Ismaila A sabo Hadejia

Ismaila A sabo Hadejia
(1)Wannan dai shine Hotona, wadda Idonku yake kallona. (2) Bayan na tafi gun Sarkina, zaku tuna ni watan wata rana. (3) In wani yayi kiran sunana, sai ku cane Allah yaji kaina. (4) Koda zakuyi jimamina, sai ku yimin addu'ah bayana. Marigayi Aliyu Akilu.

Saturday, October 6, 2012


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The new ideas generated as a result of their policies had brought together people of diverse (descent) linguistic and occupational groups under one
umbrella. Although ever since their migration into Hausa land, some fulani Jihadists in due course became confidants and advisers to some Hausa rulers, there was a strong and persistent tendency among the Jihadists of avoiding close association with HABE SARAKUNA, either because of
the fear or being contaminated with Illigally acquired wealth or because most of the Habe palaces remained a stronghold of various traditional cultssuch as BORI Cult.

This made the devoted Ulamas keep their distance from the rulers (sarakuna). It was the relationship between these two classes the Ulamas and the Habe rulers that
eventually led to the outbreak of the Jihad in Hausa land at the beginning of the 19th Century.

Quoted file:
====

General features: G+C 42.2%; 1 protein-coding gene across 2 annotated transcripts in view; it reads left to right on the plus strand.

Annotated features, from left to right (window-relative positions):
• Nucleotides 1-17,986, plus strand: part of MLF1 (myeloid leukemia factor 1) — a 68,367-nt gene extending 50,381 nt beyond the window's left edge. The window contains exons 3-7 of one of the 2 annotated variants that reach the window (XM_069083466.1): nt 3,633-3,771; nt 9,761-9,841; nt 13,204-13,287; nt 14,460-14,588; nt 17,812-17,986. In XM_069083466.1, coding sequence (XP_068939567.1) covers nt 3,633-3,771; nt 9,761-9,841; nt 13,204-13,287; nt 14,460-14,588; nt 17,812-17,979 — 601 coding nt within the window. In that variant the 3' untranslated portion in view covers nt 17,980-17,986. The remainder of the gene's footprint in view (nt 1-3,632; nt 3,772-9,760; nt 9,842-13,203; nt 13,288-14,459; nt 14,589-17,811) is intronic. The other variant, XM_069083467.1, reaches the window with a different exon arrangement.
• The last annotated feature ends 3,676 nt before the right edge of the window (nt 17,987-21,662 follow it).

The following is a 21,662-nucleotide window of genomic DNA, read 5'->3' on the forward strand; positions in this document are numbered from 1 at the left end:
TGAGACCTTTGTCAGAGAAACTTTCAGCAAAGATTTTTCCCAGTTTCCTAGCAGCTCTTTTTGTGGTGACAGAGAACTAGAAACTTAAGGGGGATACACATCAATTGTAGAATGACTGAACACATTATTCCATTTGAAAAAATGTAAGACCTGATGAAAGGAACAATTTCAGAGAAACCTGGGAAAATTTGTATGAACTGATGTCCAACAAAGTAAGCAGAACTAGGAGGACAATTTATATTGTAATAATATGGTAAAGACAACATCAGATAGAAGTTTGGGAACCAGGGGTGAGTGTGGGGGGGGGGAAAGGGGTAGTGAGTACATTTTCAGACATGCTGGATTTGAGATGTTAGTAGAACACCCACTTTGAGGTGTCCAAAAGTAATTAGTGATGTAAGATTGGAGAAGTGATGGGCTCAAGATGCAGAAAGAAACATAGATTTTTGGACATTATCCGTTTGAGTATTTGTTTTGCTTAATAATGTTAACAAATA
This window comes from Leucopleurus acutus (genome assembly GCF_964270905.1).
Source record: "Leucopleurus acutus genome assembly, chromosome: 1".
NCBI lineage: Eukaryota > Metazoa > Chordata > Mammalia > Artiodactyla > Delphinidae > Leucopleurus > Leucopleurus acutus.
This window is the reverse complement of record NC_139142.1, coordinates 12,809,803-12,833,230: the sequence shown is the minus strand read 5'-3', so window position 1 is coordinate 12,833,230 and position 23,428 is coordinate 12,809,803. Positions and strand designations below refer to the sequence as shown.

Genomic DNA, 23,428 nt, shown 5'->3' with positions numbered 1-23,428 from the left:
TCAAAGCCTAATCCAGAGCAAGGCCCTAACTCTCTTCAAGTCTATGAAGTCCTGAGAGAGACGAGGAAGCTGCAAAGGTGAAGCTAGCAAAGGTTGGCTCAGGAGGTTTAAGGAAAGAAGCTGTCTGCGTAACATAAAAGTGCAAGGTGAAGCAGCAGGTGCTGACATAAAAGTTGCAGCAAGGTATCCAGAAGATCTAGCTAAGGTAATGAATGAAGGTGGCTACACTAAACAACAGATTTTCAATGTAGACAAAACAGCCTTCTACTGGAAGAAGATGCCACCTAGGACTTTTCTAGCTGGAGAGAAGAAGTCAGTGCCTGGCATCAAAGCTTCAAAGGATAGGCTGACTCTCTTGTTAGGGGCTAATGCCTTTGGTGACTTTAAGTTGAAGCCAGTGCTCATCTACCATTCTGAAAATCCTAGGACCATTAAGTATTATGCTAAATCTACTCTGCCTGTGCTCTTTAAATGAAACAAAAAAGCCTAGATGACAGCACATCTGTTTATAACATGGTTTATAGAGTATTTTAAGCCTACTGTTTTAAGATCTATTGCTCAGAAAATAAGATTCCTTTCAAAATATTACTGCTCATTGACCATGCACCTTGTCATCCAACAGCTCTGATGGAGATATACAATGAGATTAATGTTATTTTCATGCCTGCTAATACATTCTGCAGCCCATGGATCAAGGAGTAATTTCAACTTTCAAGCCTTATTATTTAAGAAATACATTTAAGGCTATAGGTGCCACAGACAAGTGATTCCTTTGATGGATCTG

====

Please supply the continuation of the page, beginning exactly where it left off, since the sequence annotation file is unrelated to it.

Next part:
The condition of Hausa society at the eve of Jihad was anything but fair, especially the socio-economic system.

Virtually all the rulers were norminal Muslims and therefore hardly enforced the Sharia system. At the same time enforced excessive taxation. Yet in the midst of the suffering and hardship, the rulers continued to be corrupt, unjust and indifferent to the plight of the oppressed.

There seem to be some confusion as regards the exact time when the fulani Jihadists first came and established their wet-season camps in the plentiful grazing land of the Auyo/Hadejia riverrine savannah land, the confusion is due to the multiple causes of Nomadic Fulani movements in the
Nigerian Savannah in general and the Hadejia area in particular. H.M. Brice Smith, has placed the coming of the Fulani into the Hadejia area at themiddle or late 1700 A.D.

But according to A. Abdu Maigari, the Fulani came to Hadejia area from Machina in Borno during the 15th Century.
An early Fulani settler in Hadejia who became very influential in one Hardo Abdure dan Jamdoyji, wealthy Fulani who traced his Origin to Machina in Borno. Hardo Abdure established his dry season camp in Hadejia at Jarmari during the early 18th Century.
Jarmari is located few kilometres from Hadejia town. As the case will all Nomadic Fulani camps the one established by Hardo Abdure at Jarmari was not meant to be permanent abode.

Rather it was ment to serve the
purpose of their seasonal movements.